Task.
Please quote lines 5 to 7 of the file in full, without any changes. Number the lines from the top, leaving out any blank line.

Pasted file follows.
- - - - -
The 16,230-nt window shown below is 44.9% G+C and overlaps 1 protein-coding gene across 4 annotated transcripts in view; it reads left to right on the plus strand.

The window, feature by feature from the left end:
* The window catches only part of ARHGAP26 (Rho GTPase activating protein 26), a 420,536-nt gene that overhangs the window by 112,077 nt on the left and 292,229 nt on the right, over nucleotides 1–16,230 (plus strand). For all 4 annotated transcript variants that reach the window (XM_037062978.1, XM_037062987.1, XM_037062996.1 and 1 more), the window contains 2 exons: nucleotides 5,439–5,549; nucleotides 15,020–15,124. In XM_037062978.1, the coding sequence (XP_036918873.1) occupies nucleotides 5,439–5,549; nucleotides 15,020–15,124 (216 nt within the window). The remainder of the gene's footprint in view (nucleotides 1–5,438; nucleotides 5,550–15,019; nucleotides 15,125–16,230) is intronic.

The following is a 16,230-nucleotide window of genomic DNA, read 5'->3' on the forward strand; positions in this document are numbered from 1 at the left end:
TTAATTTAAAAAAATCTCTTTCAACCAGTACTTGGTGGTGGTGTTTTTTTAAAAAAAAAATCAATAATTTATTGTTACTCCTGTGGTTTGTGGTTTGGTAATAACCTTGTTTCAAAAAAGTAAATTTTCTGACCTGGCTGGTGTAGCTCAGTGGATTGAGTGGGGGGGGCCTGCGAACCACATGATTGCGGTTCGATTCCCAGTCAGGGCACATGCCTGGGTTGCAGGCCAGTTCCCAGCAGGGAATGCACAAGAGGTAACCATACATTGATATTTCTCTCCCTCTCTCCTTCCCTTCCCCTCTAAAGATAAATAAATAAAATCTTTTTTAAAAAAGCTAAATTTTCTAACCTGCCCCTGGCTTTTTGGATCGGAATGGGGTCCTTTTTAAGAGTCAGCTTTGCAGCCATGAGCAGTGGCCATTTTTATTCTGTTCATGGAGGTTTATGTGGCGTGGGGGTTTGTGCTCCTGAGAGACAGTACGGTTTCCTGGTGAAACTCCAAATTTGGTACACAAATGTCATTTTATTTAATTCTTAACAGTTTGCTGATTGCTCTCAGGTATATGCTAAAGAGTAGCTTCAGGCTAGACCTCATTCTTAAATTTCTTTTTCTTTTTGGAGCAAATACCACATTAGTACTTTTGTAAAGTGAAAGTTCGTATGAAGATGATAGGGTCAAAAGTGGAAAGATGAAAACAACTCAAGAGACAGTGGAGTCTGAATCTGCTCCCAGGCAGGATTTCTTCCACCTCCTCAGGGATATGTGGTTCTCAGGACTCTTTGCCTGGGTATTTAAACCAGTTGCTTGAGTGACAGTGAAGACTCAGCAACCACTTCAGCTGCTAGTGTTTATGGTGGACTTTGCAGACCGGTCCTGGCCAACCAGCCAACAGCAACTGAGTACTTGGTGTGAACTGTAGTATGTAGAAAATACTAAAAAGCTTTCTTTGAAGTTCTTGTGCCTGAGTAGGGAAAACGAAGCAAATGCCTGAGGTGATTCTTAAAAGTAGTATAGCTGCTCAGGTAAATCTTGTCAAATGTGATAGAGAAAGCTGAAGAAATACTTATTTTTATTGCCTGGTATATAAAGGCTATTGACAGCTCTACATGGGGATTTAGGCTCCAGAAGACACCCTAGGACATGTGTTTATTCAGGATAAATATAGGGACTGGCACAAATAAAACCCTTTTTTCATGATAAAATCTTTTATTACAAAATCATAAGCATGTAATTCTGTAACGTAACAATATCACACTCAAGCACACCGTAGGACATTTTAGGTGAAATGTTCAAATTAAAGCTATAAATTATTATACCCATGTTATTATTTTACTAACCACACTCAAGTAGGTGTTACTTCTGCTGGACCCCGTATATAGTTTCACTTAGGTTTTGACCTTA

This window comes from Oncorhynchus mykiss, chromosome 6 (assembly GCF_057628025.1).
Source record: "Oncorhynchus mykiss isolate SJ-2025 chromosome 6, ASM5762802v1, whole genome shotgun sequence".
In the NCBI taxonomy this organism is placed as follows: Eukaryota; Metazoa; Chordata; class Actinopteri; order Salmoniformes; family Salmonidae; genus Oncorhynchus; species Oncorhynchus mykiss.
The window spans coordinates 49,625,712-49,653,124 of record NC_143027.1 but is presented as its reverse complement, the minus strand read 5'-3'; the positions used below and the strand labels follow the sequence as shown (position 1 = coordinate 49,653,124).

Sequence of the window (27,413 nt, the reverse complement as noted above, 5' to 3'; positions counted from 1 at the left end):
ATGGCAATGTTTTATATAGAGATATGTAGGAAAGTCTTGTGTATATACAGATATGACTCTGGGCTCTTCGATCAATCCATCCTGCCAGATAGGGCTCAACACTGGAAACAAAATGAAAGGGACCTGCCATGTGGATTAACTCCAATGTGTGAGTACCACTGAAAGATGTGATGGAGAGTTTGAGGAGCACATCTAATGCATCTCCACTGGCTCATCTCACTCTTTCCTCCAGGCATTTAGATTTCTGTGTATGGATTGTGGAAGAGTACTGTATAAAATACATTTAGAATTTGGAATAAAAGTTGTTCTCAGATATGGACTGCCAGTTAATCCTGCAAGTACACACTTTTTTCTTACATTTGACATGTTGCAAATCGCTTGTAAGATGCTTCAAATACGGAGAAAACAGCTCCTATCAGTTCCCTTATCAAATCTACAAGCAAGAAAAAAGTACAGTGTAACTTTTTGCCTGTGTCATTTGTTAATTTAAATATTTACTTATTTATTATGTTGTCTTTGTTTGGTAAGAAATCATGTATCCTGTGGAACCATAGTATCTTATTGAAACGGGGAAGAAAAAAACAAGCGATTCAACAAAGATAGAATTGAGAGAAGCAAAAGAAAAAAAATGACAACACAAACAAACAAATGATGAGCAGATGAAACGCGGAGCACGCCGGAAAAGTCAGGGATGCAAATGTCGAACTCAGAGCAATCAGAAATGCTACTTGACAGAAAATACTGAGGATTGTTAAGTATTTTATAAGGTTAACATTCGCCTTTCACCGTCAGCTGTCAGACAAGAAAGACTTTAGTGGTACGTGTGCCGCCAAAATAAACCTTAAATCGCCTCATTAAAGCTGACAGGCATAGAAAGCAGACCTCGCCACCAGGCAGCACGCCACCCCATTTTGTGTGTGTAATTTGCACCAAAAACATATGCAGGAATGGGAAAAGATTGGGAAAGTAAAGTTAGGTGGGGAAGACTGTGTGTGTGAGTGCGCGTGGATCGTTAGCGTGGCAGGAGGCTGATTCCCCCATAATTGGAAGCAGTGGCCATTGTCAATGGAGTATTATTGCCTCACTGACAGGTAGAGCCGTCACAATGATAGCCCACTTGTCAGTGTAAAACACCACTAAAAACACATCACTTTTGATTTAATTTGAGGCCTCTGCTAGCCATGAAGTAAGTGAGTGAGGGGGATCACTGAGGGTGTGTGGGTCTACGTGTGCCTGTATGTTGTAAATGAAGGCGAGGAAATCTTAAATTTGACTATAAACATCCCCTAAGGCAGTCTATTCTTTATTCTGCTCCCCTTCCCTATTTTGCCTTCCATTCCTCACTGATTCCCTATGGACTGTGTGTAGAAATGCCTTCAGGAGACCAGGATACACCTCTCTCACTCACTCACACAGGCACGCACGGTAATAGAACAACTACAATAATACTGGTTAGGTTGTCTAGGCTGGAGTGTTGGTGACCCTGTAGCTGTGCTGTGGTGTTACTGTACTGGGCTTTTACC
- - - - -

TTAATTTAAAAAAATCTCTTTCAACCAGTACTTGGTGGTGGTGTTTTTTTAAAAAAAAAATCAATAATTTATTGTTACTCCTGTGGTTTGTGGTTTGGTAATAACCTTGTTTCAAAAAAGTAAATTTTCTGACCTGGCTGGTGTAGCTCAGTGGATTGAGTGGGGGGGGCCTGCGAACCACATGATTGCGGTTCGATTCCCAGTCAGGGCACATGCCTGGGTTGCAGGCCAGTTCCCAGCAGGGAATGCACAAGAGGTAACCATACATTGATATTTCTCTCCCTCTCTCCTTCCCTTCCCCTCTAAAGATAAATAAATAAAATCTTTTTTAAAAAAGCTAAATTTTCTAACCTGCCCCTGGCTTTTTGGATCGGAATGGGGTCCTTTTTAAGAGTCAGCTTTGCAGCCATGAGCAGTGGCCATTTTTATTCTGTTCATGGAGGTTTATGTGGCGTGGGGGTTTGTGCTCCTGAGAGACAGTACGGTTTCCTGGTGAAACTCCAAATTTGGTACACAAATGTCATTTTATTTAATTCTTAACAGTTTGCTGATTGCTCTCAGGTATATGCTAAAGAGTAGCTTCAGGCTAGACCTCATTCTTAAATTTCTTTTTCTTTTTGGAGCAAATACCACATTAGTACTTTTGTAAAGTGAAAGTTCGTATGAAGATGATAGGGTCAAAAGTGGAAAGATGAAAACAACTCAAGAGACAGTGGAGTCTGAATCTGCTCCCAGGCAGGATTTCTTCCACCTCCTCAGGGATATGTGGTTCTCAGGACTCTTTGCCTGGGTATTTAAACCAGTTGCTTGAGTGACAGTGAAGACTCAGCAACCACTTCAGCTGCTAGTGTTTATGGTGGACTTTGCAGACCGGTCCTGGCCAACCAGCCAACAGCAACTGAGTACTTGGTGTGAACTGTAGTATGTAGAAAATACTAAAAAGCTTTCTTTGAAGTTCTTGTGCCTGAGTAGGGAAAACGAAGCAAATGCCTGAGGTGATTCTTAAAAGTAGTATAGCTGCTCAGGTAAATCTTGTCAAATGTGATAGAGAAAGCTGAAGAAATACTTATTTTTATTGCCTGGTATATAAAGGCTATTGACAGCTCTACATGGGGATTTAGGCTCCAGAAGACACCCTAGGACATGTGTTTATTCAGGATAAATATAGGGACTGGCACAAATAAAACCCTTTTTTCATGATAAAATCTTTTATTACAAAATCATAAGCATGTAATTCTGTAACGTAACAATATCACACTCAAGCACACCGTAGGACATTTTAGGTGAAATGTTCAAATTAAAGCTATAAATTATTATACCCATGTTATTATTTTACTAACCACACTCAAGTAGGTGTTACTTCTGCTGGACCCCGTATATAGTTTCACTTAGGTTTTGACCTTA

This window comes from Oncorhynchus mykiss, chromosome 6 (assembly GCF_057628025.1).
Source record: "Oncorhynchus mykiss isolate SJ-2025 chromosome 6, ASM5762802v1, whole genome shotgun sequence".